FanPost

Take On Morse

Onfieldphotoshoot010_medium

Photo: Rob Stimets, used by permission

via i1202.photobucket.com


This afternoon I attended a luncheon sponsored by the Alexandria Chamber of Commerce. It was dubbed "The Business of Baseball", and featured several front-office personnel from the Nationals, notably Chief Operating Officer Andy Feffer. It was hosted by FP Santangelo and was focused, as one would expect, on the money side of baseball especially with regards to the Nationals and their burgeoning customer base.

During Feffer's remarks to the crowd, and also during the Q&A with he and some VPs of marketing, sales, and corporate partnerships (that sort of thing) it was pointed out time and again how hard the Nationals work to improve the customer "experience" at the ballpark. Making the games enjoyable for the fans, win or lose, is of vital importance to the livelihood of the organization.

This all makes perfect sense. They believe that they are in a unique position in the sports business world to create a fan base in their own style. They have a unique opportunity to use previously-unheard-of mechanisms like social media to allow the fan base to have a very real say in the way the Washington Nationals brand is grown. They have a unique market, both large and affluent, that makes rapid and sustained growth that much more likely, and critical to long-term success. And now they have constructed a product on the field that makes the team not just a local, but a national interest story.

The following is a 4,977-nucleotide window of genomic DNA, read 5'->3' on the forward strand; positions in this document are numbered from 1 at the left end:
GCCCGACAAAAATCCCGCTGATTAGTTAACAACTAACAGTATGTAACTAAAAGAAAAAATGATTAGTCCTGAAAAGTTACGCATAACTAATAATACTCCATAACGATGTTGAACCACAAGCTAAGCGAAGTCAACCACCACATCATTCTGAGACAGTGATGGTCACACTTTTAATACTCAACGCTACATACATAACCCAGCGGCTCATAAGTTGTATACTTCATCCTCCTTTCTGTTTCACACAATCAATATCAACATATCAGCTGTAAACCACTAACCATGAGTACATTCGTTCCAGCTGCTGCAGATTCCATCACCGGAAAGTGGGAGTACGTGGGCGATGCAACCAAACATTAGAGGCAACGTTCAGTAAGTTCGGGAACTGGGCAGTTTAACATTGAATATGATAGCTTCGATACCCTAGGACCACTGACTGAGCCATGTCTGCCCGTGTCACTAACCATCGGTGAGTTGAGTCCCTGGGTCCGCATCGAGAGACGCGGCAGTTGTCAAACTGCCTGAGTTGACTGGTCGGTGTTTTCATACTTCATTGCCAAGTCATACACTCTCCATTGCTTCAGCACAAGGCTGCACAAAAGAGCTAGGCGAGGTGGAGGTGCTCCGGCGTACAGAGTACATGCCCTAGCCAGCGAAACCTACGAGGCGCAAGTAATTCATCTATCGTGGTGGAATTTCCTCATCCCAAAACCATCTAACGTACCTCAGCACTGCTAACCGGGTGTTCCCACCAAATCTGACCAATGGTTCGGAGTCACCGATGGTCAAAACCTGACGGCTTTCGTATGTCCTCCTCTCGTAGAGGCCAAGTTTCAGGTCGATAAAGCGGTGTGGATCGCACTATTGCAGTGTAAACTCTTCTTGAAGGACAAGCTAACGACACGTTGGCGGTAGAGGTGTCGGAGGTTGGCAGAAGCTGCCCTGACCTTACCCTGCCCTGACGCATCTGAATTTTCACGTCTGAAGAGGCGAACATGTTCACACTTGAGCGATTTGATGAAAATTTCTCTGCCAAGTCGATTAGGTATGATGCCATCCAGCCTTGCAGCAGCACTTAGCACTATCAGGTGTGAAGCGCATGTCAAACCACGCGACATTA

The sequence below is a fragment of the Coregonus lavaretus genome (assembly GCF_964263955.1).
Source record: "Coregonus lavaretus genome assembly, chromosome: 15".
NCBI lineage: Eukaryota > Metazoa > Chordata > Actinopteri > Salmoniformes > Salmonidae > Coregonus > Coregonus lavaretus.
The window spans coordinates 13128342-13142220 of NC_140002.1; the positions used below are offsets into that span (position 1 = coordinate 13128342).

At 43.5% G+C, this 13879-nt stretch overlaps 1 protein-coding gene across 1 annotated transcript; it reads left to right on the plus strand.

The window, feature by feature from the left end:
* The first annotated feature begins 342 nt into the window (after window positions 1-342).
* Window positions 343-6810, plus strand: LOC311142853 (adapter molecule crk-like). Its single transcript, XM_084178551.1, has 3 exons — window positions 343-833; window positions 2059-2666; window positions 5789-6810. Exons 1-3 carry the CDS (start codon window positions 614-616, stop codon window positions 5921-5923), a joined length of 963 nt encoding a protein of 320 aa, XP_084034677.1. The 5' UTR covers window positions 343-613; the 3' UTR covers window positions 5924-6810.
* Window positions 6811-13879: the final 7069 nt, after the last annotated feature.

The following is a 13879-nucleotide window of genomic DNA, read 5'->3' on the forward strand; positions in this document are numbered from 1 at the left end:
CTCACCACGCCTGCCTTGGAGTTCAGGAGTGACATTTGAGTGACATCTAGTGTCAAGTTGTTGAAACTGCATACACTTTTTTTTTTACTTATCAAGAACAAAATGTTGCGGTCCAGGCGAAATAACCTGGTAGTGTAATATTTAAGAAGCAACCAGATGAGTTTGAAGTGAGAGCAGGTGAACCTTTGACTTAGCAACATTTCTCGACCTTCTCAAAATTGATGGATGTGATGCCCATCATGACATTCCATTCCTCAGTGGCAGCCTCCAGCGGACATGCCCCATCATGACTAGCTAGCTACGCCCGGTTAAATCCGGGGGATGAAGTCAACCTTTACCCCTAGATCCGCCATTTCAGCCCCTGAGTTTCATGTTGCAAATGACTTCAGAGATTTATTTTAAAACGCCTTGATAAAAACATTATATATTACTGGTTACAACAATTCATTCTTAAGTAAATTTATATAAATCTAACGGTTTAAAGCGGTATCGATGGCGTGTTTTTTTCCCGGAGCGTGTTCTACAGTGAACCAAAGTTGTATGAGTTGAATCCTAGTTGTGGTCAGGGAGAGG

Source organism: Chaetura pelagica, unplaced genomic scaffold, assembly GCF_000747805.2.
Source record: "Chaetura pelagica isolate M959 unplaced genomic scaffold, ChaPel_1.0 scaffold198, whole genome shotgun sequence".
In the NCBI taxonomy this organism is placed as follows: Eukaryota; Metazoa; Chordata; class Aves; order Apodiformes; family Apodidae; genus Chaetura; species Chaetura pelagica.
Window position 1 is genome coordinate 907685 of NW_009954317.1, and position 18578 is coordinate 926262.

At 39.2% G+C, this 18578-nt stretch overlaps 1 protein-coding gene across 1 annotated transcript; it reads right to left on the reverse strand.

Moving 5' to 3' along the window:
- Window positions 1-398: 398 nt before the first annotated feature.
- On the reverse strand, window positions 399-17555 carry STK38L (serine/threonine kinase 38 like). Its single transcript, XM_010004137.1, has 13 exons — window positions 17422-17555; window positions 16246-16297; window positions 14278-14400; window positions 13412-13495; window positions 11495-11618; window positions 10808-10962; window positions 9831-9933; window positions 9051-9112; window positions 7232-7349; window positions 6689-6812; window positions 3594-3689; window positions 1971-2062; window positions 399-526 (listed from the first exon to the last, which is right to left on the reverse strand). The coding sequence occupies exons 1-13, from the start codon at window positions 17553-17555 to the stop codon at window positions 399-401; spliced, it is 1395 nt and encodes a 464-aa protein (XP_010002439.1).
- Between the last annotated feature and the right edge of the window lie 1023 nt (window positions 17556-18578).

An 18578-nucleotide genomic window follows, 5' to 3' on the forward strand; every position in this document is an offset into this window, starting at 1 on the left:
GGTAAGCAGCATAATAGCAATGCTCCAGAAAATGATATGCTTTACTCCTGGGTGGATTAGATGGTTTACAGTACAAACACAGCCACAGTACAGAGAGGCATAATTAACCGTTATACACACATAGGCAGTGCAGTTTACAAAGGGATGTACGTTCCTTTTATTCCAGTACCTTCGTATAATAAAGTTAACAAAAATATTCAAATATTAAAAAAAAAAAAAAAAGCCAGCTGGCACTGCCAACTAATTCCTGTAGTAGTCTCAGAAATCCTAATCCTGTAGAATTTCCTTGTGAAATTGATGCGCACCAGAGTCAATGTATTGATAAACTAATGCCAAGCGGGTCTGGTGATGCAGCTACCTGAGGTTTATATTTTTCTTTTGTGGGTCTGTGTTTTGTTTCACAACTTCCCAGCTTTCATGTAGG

#Natitude

This is a popular theme. It's a concept that's not just about the players, but the organization as a whole and its fans. Scoffed at by some, it is, in fact, a curiously charming and apropos description of the 'vibe' associated to the Nationals. The Presidents' Race, the young and still-not-in-their-prime superstars on the field, the distinctly-DC. food choices, and the wounded-warrior appreciation tributes: they're all part of a baseball experience enjoyed at Nats' Park and nowhere else in the world.

As is "Take On Me".

The song has taken on a life of its own. People look forward to it. Think about that: people look forward to a player's walk-up music. They get good and lubricated almost for the very reason of becoming willing to try out that high E. It is definitely a part of the Nationals' game experience and the culture of "Natitude". And while not hearing that song every game won't kill the fan base or anything like that, the fans would surely lose something that they were able to be a part of -- they and they alone.

Now, I'm a curmudgeon when it comes to the purity of the game over the business of the game or the "fan experience". "Bah! Put a winning team on the field and the ticket sales will take care of itself!" Well, yes, to a point that's true. But there are obvious examples of teams that win and don't draw, and teams that lose and draw big regardless. Making the game an "event" will keep the crowds coming during the good and the bad times.

And having players who are fan favorites will help do the same. Obviously, that's Morse. He brings quite a bit to the park every day -- not just on the field but the charm, the kooky pelican-ninja pose, and, yes, "Take On Me".

I hate to get too maudlin, but I think they'd lose a lot more than just a good ball player if they trade Michael Morse away, and I think they will come to regret it if they do.

#TakeOnMorse

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